The recording was produced in the late 1990s – when technology was a totally different kettle of fish than it is today. The smartphone was not yet a ‘thing’ and recording had to be done in a professional studio. Robert and I spent countless hours over an 18-month period planning out the storyline and then musical selections that would go with the script. Fortunately, we had personal connections to the English and Drama Department at the local university and Maestro Orpheus and the Clock Story Narrator were university professors who were friends of ours. R.H.Thomson, a well-known Canadian actor, was the neighbor of the recording studio engineer we hired and, when presented with the script, he happily joined the cast. We used a professional talent agency to find a professional child actor to voice the role of Fred. There were hours spent in the studio recording the voices and then putting the music, narration, and sound effects together, line by line, second by second. This was also an expensive process, and we raised the funds needed by asking friends and family to invest in the project – all before ‘Go-Fund-Me’ and the iPhone were realities. Today the project could have been done just sitting in front of a laptop at a fraction of the time and cost!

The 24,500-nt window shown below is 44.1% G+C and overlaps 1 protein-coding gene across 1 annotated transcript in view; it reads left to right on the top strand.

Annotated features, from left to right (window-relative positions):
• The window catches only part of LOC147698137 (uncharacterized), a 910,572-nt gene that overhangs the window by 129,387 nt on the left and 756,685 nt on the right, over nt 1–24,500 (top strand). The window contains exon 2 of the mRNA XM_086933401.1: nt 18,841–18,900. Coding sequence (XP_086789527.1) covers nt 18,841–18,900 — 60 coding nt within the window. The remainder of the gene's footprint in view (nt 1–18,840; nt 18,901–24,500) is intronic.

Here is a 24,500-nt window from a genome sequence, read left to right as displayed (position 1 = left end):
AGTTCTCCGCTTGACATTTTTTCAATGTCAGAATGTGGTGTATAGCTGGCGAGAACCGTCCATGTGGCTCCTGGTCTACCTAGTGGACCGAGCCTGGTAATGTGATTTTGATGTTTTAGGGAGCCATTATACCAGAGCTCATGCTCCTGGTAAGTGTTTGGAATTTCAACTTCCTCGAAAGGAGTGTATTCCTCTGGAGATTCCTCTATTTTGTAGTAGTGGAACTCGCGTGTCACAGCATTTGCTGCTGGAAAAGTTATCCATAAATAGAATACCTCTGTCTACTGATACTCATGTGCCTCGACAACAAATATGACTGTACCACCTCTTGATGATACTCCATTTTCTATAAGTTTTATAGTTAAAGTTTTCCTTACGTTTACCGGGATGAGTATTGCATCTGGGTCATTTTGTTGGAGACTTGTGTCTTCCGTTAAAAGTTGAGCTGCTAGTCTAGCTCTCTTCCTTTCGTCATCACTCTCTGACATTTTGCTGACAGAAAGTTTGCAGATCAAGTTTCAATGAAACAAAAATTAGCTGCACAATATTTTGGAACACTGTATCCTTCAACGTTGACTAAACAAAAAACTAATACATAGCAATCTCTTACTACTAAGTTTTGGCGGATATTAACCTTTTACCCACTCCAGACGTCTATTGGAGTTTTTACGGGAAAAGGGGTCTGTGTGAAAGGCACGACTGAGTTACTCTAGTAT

Can you tell us about your collaboration with the English Chamber Orchestra?

Again, it’s who you know…I was a friend of Simon Wynberg, a professional guitarist and music impresario. He was a colleague of Ian Watson, a conductor affiliated with the English Chamber Orchestra. We arranged for Simon to go to London, England to record the musical selections with the orchestra in his role of music producer for the project.

How did you ensure that the storytelling and the music would be seamlessly entwined?

As mentioned earlier, we worked with an engineer in a recording studio for many hours, pairing the words, music, and sound effects into the recording, patiently and painstakingly.

The audiobook comes with an extensive Classroom Teacher’s Guide. Can you share how this idea came about?